The authors gratefully acknowledge the financial support by the DFG (German Research Council)-Projektnummer 237267381—TRR 150, the support of the numerical simulations on the Lichtenberg High Performance Computer (HHLR) at the University of Darmstadt and the financial support by the Open Access Publishing Fund of Technische Universität Darmstadt.

Conflicts of Interest

The authors declare no conflict of interest.

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Figure 1. Schematic of simulation cases: (a) stagnant droplet no gravity (S1); (b) stagnant droplet with gravity (S2); (c) with relative velocity urel, m/s (S3); (d) hot cross-flow case (S4).
Figure 1. Schematic of simulation cases: (a) stagnant droplet no gravity (S1); (b) stagnant droplet with gravity (S2); (c) with relative velocity urel, m/s (S3); (d) hot cross-flow case (S4).
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Figure 2. Comparison between detailed simulations (B07) and reduced model (LES based, C05) without chemistry (only evaporation). (a) dry air; (b) moist air.
Figure 2. Comparison between detailed simulations (B07) and reduced model (LES based, C05) without chemistry (only evaporation). (a) dry air; (b) moist air.
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Figure 3. Validation of evaporation model (C05) for AdBlue® droplet evaporation under gravitational influence (experiment [26]).
Figure 3. Validation of evaporation model (C05) for AdBlue® droplet evaporation under gravitational influence (experiment [26]).
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Figure 4. Comparison of evaporation/conversion dynamics of dp = 50 μ m for stagnant droplet urel = 0, and with relative velocity urel = 10 m/s: (a) droplet lifetime; (b) average NH3 conversion rate.
Figure 4. Comparison of evaporation/conversion dynamics of dp = 50 μ m for stagnant droplet urel = 0, and with relative velocity urel = 10 m/s: (a) droplet lifetime; (b) average NH3 conversion rate.
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Figure 5. Influence of droplet relative velocity and gas temperature on evaporation dynamics for droplet diameters of: (a) 25 μ m; (b) 50 μ m; (c) 100 μ m; (d) 200 μ m.
Figure 5. Influence of droplet relative velocity and gas temperature on evaporation dynamics for droplet diameters of: (a) 25 μ m; (b) 50 μ m; (c) 100 μ m; (d) 200 μ m.
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Figure 6. Influence of droplet relative velocity and diameter on evaporation dynamics for gas temperature. (a) 573 K; (b) 773 K.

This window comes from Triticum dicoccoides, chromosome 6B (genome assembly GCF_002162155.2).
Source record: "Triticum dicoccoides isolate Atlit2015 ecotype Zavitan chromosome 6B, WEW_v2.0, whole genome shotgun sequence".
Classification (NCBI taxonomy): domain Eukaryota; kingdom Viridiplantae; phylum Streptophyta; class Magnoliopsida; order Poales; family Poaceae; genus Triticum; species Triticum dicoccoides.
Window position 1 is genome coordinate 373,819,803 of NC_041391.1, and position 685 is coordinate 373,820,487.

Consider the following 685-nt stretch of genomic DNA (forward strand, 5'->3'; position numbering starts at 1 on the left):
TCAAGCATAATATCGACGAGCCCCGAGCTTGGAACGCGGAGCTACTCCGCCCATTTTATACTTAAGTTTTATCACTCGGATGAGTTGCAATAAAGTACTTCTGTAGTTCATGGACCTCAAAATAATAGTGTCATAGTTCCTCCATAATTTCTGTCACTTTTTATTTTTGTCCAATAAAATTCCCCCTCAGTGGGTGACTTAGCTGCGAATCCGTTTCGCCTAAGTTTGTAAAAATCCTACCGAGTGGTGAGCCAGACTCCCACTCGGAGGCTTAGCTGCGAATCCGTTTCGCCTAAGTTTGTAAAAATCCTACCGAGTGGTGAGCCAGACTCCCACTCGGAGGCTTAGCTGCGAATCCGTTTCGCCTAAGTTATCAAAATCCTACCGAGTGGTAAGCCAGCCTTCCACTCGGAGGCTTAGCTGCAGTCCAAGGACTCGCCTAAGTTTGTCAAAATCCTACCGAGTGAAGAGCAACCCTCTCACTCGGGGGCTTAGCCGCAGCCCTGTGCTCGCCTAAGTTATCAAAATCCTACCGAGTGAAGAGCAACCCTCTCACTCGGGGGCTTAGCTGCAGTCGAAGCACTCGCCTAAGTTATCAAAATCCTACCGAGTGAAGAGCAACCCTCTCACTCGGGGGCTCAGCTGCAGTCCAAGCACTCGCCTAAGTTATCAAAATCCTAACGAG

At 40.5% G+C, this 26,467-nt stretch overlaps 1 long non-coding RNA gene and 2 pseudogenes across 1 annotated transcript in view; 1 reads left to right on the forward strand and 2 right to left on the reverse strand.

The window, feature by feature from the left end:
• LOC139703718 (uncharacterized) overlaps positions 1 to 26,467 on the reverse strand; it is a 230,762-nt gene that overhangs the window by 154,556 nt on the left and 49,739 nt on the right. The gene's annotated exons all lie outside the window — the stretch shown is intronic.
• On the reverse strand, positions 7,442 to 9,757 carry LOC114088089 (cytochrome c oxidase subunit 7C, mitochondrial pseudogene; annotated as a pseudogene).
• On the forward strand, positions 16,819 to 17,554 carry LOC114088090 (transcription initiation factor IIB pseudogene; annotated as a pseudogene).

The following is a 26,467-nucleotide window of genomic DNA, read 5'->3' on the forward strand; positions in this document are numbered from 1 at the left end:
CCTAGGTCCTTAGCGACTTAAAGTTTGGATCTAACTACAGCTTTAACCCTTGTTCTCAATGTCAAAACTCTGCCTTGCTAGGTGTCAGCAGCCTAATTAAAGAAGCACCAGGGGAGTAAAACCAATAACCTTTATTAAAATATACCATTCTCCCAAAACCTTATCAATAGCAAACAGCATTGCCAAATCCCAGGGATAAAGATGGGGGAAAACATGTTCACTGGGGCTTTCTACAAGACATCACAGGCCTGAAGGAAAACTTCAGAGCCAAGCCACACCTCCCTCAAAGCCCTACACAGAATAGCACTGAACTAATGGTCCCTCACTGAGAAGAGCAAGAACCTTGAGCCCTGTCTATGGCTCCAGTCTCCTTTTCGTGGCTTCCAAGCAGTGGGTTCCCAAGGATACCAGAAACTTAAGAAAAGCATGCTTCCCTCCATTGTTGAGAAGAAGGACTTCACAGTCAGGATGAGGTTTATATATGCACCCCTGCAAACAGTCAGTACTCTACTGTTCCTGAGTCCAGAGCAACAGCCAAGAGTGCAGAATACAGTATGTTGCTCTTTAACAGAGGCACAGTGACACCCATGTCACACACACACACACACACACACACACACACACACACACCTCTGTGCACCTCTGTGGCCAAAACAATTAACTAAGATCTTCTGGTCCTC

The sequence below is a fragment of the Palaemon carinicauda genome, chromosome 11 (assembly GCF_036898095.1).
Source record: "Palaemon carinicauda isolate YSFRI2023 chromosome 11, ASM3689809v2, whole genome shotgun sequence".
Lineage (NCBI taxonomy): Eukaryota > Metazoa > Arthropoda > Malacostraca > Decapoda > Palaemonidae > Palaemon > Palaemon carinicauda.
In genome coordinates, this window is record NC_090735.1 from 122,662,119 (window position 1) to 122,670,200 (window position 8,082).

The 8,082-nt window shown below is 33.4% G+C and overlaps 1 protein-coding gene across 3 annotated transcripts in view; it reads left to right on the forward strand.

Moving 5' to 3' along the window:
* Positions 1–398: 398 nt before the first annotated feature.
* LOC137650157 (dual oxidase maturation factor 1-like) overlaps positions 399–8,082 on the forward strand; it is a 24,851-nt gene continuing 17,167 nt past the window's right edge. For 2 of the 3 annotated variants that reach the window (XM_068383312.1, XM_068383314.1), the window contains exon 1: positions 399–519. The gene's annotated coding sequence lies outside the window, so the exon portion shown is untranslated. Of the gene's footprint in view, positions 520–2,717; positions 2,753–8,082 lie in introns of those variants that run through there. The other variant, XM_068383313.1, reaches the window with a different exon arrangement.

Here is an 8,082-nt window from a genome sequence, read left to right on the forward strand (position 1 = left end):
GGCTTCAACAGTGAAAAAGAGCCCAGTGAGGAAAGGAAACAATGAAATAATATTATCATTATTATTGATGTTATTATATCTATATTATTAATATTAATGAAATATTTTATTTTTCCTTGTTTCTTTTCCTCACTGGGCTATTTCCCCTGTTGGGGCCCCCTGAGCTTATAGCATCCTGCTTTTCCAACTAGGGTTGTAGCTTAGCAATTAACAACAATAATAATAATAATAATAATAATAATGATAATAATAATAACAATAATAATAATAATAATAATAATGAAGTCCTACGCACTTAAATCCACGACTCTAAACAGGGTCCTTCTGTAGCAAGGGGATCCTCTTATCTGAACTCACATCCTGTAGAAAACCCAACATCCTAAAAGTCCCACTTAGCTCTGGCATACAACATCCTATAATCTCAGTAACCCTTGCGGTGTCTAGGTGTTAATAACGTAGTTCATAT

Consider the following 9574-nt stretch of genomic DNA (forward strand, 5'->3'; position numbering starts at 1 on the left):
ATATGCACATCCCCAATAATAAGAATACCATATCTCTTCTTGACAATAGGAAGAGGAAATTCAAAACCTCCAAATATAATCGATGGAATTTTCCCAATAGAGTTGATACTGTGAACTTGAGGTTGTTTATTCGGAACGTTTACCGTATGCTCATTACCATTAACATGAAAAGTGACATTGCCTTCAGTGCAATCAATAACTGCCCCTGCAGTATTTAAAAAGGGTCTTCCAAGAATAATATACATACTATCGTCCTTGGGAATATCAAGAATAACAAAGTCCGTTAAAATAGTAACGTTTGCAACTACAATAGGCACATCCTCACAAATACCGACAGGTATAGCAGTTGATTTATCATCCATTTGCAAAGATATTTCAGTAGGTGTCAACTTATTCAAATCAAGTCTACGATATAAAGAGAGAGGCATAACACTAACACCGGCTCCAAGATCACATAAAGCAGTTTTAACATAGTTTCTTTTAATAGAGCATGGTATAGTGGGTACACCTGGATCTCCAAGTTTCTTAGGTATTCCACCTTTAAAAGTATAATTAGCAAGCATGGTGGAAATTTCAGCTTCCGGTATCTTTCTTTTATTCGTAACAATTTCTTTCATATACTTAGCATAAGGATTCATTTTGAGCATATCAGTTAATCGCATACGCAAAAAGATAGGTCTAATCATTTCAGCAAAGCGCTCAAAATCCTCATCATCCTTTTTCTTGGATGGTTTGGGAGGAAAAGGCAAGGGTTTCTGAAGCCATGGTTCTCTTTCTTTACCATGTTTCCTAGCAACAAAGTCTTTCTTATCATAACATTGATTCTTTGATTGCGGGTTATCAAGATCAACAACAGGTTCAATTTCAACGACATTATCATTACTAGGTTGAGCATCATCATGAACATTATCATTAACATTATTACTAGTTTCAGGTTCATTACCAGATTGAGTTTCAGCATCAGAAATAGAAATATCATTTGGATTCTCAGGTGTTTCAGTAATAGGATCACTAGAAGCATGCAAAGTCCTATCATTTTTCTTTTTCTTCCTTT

Figure 6. Influence of droplet relative velocity and diameter on evaporation dynamics for gas temperature. (a) 573 K; (b) 773 K.
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Figure 7. Evaporated droplet mass with respect to various diameter for: (a) urel = 10 m/s, T g = 573 K; (b) urel = 10 m/s, T g = 673 K; (c) urel = 20 m/s, T g = 573 K; (d) urel = 20 m/s, T g = 673 K.
Figure 7. Evaporated droplet mass with respect to various diameter for: (a) urel = 10 m/s, T g = 573 K; (b) urel = 10 m/s, T g = 673 K; (c) urel = 20 m/s, T g = 573 K; (d) urel = 20 m/s, T g = 673 K.
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Figure 8. Droplet life with respect to various diameter and relative velocity for: (a) T g = 573 K; (b) T g = 773 K.
Figure 8. Droplet life with respect to various diameter and relative velocity for: (a) T g = 573 K; (b) T g = 773 K.
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Figure 9. Conversion efficiency with respect to various diameter and relative velocity for: (a) T g = 573 K; (b) T g = 773 K.
Figure 9. Conversion efficiency with respect to various diameter and relative velocity for: (a) T g = 573 K; (b) T g = 773 K.
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Figure 10. Droplet -wall impingement regime map [5,37] with operating points for single droplet study in cross flow (red: 200 μ m; blue: 100 μ m; black: 55 μ m; green: 573 K; cyan: 523 K; orange: 473 K).
Figure 10. Droplet -wall impingement regime map [5,37] with operating points for single droplet study in cross flow (red: 200 μ m; blue: 100 μ m; black: 55 μ m; green: 573 K; cyan: 523 K; orange: 473 K).
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Figure 11. Droplet trajectory and life under various gas temperatures and mass flow rate cases: (a) T1M1; (b) T1M2; (c) T2M1; (d) T2M2. Initial post-impingement droplet diameters (dp,a) are given in colors at respective impingement locations for droplets which undergo splashing/rebound.
Figure 11. Droplet trajectory and life under various gas temperatures and mass flow rate cases: (a) T1M1; (b) T1M2; (c) T2M1; (d) T2M2. Initial post-impingement droplet diameters (dp,a) are given in colors at respective impingement locations for droplets which undergo splashing/rebound.